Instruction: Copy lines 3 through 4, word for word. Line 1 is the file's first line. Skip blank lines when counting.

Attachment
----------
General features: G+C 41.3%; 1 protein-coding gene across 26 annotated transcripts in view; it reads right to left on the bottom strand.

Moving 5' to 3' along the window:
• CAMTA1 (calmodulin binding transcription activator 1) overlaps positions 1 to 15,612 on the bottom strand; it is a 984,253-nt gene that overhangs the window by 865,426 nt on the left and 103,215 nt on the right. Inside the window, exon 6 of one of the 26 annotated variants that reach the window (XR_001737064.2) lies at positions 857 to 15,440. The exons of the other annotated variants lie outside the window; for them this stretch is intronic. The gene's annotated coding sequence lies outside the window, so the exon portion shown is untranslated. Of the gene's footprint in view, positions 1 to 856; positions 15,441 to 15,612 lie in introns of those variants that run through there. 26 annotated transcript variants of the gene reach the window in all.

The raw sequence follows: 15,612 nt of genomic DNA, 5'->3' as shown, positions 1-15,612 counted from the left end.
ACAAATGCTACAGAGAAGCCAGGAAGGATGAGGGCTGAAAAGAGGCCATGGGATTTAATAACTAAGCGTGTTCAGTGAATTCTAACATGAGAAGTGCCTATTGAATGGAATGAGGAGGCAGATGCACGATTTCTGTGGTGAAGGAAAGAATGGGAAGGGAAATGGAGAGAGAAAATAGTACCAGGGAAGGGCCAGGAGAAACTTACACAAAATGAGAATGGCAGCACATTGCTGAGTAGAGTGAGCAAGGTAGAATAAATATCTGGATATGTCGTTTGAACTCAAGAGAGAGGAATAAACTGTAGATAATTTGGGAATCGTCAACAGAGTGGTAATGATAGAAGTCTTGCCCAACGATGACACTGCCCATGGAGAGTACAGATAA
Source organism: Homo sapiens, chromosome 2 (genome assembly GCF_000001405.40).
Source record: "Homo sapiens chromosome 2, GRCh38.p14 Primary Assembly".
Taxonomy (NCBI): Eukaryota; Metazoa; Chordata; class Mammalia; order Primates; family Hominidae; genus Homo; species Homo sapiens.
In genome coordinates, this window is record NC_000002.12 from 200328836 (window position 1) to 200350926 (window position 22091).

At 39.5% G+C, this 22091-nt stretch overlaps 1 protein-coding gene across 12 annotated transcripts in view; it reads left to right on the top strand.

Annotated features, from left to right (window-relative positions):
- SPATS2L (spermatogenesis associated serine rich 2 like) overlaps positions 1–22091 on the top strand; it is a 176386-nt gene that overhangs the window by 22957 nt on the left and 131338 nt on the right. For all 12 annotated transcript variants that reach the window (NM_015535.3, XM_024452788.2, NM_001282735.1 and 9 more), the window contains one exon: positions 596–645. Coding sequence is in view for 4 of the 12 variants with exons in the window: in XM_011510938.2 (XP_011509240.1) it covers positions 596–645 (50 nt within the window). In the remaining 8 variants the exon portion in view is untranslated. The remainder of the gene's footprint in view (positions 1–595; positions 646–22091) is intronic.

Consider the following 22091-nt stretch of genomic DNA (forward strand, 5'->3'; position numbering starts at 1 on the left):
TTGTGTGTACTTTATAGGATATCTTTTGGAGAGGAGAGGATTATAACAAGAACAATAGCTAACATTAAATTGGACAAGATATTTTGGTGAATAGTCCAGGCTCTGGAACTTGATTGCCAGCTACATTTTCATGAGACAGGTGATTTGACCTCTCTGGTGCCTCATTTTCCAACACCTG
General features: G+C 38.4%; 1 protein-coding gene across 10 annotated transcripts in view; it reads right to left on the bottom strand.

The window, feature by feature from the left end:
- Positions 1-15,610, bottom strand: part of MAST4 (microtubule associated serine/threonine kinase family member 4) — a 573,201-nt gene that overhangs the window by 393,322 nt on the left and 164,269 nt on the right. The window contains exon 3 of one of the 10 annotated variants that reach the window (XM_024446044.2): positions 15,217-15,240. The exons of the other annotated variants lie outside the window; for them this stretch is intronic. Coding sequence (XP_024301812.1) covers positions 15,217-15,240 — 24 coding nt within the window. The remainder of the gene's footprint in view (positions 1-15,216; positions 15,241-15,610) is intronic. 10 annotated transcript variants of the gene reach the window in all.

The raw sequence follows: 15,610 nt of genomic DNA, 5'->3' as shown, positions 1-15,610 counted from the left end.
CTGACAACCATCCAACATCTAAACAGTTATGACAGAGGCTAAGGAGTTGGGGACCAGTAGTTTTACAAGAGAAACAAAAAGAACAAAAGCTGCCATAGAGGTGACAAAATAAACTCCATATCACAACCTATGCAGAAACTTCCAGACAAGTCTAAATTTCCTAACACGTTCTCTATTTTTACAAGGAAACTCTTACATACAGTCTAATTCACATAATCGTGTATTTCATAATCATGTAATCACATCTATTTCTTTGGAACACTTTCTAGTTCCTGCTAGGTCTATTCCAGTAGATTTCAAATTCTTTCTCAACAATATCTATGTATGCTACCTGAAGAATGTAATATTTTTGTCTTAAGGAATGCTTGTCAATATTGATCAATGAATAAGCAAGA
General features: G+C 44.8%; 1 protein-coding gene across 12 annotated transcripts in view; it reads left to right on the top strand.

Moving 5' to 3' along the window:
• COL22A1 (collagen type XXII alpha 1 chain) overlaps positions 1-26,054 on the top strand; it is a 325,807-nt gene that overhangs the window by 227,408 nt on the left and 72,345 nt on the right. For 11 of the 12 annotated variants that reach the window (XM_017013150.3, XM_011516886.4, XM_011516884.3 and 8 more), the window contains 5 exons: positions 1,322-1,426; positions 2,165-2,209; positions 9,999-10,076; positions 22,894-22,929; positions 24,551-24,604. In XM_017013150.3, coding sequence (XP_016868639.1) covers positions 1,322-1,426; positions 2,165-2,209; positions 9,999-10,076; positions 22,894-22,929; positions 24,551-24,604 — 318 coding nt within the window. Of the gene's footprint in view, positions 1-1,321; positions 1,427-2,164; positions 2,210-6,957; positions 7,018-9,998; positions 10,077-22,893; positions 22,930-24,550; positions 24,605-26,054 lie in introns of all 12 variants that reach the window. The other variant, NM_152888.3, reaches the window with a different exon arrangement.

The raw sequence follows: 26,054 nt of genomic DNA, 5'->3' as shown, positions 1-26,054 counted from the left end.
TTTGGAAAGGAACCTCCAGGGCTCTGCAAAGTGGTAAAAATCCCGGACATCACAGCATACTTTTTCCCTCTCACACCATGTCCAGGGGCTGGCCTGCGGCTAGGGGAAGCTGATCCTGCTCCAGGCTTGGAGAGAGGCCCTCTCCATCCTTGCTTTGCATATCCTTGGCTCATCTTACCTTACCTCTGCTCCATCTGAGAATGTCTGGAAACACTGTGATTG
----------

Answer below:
• CAMTA1 (calmodulin binding transcription activator 1) overlaps positions 1 to 15,612 on the bottom strand; it is a 984,253-nt gene that overhangs the window by 865,426 nt on the left and 103,215 nt on the right. Inside the window, exon 6 of one of the 26 annotated variants that reach the window (XR_001737064.2) lies at positions 857 to 15,440. The exons of the other annotated variants lie outside the window; for them this stretch is intronic. The gene's annotated coding sequence lies outside the window, so the exon portion shown is untranslated. Of the gene's footprint in view, positions 1 to 856; positions 15,441 to 15,612 lie in introns of those variants that run through there. 26 annotated transcript variants of the gene reach the window in all.

The raw sequence follows: 15,612 nt of genomic DNA, 5'->3' as shown, positions 1-15,612 counted from the left end.